Small businesses continue to increase their search spending over last year, while Yahoo drew some of that spend away from competitors Google and Ask, according to the latest quarterly report from online marketing WebVisible. The average small business advertiser spent $2,231 on search advertising in Q2 2010 – up by 1.4 percent from Q1 2010 and by 159 percent over Q2 2009. This continues the year-over-year (YoY) gains seen in the last several quarters – YoY spending was up 91 percent in Q1 2010 and 111 percent in Q4 2009.
Consistent with previous quarters, the most popular advertiser categories in Q2 2010 were attorneys, general contractors and dentists. Air conditioning contractors, landscapers, and businesses offering irrigation services, fencing and awnings increased seasonal spending from Q1 to Q2 2010. Businesses offering jewelry, loans, mortgages and job recruitment services increased spending significantly from Q1 to Q2 2010.
Nearly half of all clicks – 43 percent – resulted in a web conversion in Q2 2010, up by 22 percent over Q1 2010 and 39 percent over Q2 2009. Conversion activity more than doubled for form fills, video views, printed driving directions and bookmarking in Q2 2010 versus Q2 2009, which WebVision said suggesting users are taking advantage of additional website options provided by advertisers. The percentage of clicks resulting in a phone call to the advertiser increased by 29 percent over the previous quarter and by 58 percent over the same period last year.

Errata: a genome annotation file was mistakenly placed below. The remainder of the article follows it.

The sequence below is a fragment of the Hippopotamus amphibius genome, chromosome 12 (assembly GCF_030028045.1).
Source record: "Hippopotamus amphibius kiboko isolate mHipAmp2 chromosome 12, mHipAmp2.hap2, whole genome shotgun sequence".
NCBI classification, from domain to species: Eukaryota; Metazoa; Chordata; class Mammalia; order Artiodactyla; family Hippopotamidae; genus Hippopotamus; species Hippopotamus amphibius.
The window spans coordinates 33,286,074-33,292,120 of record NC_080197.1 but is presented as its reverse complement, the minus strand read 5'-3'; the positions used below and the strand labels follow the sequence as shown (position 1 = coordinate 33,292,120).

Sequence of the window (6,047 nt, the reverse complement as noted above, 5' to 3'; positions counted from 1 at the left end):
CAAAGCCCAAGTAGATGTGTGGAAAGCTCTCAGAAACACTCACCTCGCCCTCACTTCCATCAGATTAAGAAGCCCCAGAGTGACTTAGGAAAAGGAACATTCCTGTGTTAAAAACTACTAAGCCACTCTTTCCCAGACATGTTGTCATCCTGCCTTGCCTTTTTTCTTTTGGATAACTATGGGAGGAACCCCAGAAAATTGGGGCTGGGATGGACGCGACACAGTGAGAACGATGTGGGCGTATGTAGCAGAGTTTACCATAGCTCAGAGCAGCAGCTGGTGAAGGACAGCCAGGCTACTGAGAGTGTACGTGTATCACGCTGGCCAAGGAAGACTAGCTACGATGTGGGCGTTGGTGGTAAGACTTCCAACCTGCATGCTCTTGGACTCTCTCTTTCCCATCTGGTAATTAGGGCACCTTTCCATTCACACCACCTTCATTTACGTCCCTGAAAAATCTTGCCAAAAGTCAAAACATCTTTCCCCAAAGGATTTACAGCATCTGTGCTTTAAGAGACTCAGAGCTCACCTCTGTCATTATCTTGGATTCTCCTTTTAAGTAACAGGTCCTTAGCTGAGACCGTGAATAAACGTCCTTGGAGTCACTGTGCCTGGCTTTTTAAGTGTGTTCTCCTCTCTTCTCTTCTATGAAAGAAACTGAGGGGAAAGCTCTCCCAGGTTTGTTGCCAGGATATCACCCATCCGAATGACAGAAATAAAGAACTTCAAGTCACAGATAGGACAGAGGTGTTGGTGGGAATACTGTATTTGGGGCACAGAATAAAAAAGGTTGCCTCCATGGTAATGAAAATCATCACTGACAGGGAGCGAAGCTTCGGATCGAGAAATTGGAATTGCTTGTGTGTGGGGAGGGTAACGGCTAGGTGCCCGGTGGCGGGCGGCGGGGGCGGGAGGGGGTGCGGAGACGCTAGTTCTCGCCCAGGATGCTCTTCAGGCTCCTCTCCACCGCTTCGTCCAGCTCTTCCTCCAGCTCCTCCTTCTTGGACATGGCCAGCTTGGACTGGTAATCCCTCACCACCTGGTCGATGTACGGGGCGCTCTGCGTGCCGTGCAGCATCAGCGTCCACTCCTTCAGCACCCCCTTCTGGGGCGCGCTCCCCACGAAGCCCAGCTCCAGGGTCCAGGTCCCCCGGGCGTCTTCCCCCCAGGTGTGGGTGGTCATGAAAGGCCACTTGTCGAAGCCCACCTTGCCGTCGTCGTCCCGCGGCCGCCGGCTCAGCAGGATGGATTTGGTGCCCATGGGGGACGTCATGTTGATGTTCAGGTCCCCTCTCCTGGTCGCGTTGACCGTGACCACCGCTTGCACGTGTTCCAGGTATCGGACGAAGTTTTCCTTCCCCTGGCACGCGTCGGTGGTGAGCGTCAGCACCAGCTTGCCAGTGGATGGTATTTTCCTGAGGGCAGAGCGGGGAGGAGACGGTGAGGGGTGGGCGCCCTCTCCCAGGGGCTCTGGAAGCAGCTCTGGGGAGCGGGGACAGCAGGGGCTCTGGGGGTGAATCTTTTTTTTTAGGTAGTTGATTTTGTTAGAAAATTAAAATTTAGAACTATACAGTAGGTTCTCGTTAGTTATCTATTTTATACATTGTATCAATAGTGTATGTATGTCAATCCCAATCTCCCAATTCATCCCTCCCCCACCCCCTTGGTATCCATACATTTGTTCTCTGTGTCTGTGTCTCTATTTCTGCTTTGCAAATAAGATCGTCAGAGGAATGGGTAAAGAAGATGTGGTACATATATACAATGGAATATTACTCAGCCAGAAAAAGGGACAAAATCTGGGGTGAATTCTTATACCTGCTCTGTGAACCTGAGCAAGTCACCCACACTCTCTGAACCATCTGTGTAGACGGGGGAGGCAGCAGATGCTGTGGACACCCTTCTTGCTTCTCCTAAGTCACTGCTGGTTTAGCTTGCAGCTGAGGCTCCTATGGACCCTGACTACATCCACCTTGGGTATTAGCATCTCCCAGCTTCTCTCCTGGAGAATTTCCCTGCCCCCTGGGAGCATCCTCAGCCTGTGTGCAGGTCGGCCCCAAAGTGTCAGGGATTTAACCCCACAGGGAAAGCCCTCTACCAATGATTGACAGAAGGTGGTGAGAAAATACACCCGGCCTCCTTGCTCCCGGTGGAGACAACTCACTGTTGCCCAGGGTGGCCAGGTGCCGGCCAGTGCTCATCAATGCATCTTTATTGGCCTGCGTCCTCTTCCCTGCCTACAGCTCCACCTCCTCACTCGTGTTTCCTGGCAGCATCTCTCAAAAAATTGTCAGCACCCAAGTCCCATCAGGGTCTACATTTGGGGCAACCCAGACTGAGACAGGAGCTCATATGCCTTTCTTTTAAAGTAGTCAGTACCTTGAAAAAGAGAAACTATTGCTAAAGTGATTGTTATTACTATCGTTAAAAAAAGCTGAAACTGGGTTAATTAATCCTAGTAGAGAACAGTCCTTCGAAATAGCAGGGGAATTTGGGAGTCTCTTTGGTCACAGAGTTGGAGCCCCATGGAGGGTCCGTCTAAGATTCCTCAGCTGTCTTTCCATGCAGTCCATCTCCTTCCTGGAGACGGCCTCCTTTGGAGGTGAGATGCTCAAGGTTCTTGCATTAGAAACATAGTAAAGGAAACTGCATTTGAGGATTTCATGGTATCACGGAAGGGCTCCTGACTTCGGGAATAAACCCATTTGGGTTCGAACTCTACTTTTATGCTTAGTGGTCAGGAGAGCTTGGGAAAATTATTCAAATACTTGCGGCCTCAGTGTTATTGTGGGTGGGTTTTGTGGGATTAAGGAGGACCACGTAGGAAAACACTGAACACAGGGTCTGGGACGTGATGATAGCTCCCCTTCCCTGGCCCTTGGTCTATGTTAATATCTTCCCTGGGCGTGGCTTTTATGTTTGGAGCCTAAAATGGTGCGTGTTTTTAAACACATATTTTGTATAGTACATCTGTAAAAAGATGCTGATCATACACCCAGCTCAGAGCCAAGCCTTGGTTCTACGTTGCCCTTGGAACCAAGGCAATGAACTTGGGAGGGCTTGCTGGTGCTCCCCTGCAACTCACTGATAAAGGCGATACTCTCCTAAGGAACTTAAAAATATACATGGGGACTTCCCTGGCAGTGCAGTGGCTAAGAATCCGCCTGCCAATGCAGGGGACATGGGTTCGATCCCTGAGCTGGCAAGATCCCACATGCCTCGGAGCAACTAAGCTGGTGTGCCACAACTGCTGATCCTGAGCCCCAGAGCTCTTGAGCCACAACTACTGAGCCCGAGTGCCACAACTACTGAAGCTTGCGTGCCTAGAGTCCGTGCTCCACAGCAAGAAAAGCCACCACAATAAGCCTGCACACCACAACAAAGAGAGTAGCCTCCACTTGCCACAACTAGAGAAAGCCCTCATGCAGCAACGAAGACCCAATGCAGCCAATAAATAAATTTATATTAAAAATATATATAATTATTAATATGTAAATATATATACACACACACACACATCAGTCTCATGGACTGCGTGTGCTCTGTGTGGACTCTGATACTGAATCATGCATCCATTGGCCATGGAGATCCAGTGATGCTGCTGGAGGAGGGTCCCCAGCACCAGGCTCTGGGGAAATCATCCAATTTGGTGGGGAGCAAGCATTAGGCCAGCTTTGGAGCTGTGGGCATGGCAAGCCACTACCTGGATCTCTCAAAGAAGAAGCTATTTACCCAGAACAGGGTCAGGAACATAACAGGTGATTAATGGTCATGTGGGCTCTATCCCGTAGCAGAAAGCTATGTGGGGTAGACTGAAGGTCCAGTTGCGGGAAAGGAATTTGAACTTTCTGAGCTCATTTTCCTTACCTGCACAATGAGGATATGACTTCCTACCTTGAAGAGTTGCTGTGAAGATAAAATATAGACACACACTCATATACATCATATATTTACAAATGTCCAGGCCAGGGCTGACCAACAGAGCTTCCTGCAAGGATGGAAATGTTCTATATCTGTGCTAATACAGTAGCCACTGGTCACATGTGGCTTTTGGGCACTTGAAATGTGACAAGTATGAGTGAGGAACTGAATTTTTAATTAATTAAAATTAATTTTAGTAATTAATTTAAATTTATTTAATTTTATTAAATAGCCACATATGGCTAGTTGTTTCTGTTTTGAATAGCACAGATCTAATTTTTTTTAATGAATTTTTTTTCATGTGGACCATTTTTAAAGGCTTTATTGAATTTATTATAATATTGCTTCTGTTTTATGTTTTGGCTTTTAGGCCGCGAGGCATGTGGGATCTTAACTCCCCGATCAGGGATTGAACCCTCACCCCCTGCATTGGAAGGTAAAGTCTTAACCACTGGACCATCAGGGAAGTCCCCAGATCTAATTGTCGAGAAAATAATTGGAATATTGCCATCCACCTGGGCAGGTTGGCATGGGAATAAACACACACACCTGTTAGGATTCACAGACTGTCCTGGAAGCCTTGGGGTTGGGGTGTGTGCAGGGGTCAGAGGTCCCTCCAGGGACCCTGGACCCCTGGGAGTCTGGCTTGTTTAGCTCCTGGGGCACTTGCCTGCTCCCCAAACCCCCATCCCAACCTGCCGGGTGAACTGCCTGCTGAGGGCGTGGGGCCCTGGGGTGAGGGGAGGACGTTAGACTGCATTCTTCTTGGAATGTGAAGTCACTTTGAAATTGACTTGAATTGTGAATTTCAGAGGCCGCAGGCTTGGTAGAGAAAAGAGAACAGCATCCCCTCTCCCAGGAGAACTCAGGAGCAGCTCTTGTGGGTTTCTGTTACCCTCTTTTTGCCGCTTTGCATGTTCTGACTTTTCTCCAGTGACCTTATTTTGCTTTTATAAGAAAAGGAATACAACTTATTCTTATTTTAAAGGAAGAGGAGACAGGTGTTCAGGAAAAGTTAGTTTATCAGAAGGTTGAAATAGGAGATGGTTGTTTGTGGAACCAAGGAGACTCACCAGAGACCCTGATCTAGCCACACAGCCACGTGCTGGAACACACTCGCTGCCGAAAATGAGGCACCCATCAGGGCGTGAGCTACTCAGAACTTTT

“There are several findings in this report that could indicate a recovering economy – search ad spend among small businesses continues to increase over last year, categories like jewelry and job recruitment services have increased spending over the last quarter, and consumer response rates continue to rise,” said WebVisible CEO Kirsten Mangers. “Over the past year, conversion activity increased on almost all Website actions – filling out an online form, watching a video, bookmarking a page or printing driving directions. For advertisers this is great news. The more options a company provides, the more actions a website visitor will take – giving advertisers multiple opportunities to establish a connection with each potential buyer.”
In Q2 2010, spending shifted toward Yahoo and away from Google and Ask, while Microsoft’s Bing remained flat. Yahoo gained 4.0 percentage points in share, while Google lost 2.0 percentage points, Bing lost 0.6 and Ask lost 1.4. Click-through-rate (CTR) was up for all the search engines when compared to a year ago, but Yahoo was the only one to experience an increase over the last quarter. Yahoo’s CTR for Q2 increased by 35 percent over Q1 2010 and compared to Q1, Google’s CTR was down 4.4 percent and Bing’s was down 6.6 percent. CPC (cost per click) increased by 23 percent on Yahoo and by 9.8 percent on Bing, while Google showed the most stable CPCs, with a quarter-over-quarter (QoQ) increase of just 2.2 percent.